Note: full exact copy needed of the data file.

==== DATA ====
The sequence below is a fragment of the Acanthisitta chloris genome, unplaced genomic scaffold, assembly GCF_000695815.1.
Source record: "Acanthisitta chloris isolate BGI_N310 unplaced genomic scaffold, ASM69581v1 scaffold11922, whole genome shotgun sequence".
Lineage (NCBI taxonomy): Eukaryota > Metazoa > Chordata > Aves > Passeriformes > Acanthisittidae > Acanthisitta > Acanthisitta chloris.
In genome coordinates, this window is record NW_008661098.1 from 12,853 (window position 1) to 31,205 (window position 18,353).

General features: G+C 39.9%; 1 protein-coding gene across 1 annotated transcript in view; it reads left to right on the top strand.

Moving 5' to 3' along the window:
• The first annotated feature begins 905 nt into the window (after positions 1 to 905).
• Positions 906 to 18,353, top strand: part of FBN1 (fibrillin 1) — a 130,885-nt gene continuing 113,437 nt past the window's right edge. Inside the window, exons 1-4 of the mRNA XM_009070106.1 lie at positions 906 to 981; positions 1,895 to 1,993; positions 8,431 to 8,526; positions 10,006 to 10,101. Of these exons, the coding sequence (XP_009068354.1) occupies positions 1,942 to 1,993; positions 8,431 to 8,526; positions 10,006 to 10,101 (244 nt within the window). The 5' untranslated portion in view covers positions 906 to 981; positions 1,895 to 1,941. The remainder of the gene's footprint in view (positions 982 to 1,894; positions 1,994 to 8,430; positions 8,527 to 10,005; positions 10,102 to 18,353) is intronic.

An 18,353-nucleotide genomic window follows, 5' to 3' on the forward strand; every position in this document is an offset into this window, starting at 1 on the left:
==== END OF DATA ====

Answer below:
The sequence below is a fragment of the Acanthisitta chloris genome, unplaced genomic scaffold, assembly GCF_000695815.1.
Source record: "Acanthisitta chloris isolate BGI_N310 unplaced genomic scaffold, ASM69581v1 scaffold11922, whole genome shotgun sequence".
Lineage (NCBI taxonomy): Eukaryota > Metazoa > Chordata > Aves > Passeriformes > Acanthisittidae > Acanthisitta > Acanthisitta chloris.
In genome coordinates, this window is record NW_008661098.1 from 12,853 (window position 1) to 31,205 (window position 18,353).

General features: G+C 39.9%; 1 protein-coding gene across 1 annotated transcript in view; it reads left to right on the top strand.

Moving 5' to 3' along the window:
• The first annotated feature begins 905 nt into the window (after positions 1 to 905).
• Positions 906 to 18,353, top strand: part of FBN1 (fibrillin 1) — a 130,885-nt gene continuing 113,437 nt past the window's right edge. Inside the window, exons 1-4 of the mRNA XM_009070106.1 lie at positions 906 to 981; positions 1,895 to 1,993; positions 8,431 to 8,526; positions 10,006 to 10,101. Of these exons, the coding sequence (XP_009068354.1) occupies positions 1,942 to 1,993; positions 8,431 to 8,526; positions 10,006 to 10,101 (244 nt within the window). The 5' untranslated portion in view covers positions 906 to 981; positions 1,895 to 1,941. The remainder of the gene's footprint in view (positions 982 to 1,894; positions 1,994 to 8,430; positions 8,527 to 10,005; positions 10,102 to 18,353) is intronic.

An 18,353-nucleotide genomic window follows, 5' to 3' on the forward strand; every position in this document is an offset into this window, starting at 1 on the left: